Navy pilot retention decreased to 39% in fiscal year 1997 and further declined to 32% in 1998. The Navy expects this trend to continue for the foreseeable future, and pilot retention already falls short of the 35% aggregate level required to fill critical department head and flight leader positions. Naval flight officer retention also is declining, with aggregate retention at the end of 1998 at the minimally acceptable level of 38%. While continuation of these mid-level officers represents Naval Aviation's greatest retention challenge, there also was an increase in resignations of more senior aviators, particularly because of intense competition from private industry.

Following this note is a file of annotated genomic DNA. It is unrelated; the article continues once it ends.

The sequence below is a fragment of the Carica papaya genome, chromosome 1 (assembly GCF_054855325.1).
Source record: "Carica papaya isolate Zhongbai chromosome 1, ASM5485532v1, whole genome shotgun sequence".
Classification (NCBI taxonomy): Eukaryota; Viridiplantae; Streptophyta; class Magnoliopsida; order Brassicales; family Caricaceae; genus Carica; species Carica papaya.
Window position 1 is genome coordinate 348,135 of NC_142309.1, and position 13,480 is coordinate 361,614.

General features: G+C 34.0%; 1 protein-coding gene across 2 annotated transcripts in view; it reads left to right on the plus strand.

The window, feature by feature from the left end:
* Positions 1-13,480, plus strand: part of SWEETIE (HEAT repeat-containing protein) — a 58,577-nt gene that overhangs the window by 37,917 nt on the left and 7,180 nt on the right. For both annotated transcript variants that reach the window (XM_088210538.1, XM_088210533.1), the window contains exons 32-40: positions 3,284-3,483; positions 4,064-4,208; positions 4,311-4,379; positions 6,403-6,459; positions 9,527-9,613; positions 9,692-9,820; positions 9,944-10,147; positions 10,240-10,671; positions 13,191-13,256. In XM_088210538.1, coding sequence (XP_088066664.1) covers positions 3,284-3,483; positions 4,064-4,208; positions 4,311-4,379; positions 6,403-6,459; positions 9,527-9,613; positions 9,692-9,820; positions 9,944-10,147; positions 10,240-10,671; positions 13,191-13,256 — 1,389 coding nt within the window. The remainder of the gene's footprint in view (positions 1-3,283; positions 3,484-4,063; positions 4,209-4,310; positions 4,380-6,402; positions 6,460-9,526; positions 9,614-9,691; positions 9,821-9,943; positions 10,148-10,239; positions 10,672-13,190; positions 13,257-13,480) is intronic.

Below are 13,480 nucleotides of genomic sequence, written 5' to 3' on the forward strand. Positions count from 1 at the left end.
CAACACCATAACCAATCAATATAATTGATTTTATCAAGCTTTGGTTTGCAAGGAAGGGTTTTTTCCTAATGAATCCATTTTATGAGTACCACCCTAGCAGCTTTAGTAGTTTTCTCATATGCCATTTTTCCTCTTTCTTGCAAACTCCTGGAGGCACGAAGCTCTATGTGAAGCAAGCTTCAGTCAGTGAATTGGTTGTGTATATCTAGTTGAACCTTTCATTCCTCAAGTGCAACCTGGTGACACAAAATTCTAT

Fiscal year 1998 retention for submarine officers was 27% and 21% for nuclear-trained surface warfare officers (SWOs), which currently is adequate because of post-Cold War downsizing. However, nuclear officer accessions and retention remain below the required level to sustain the future force structure. Retention rates must improve to 38% for submarine officers and 24% for nuclear trained surface warfare officers by fiscal year 2001 to meet steady manning requirements. The increase must be even greater in the not-too-distant future (as several key submarine leaders are now beginning to advocate openly) if submarine force levels are allowed to grow beyond the 50 SSNs mandated by the 1997 Quadrennial Defense Review.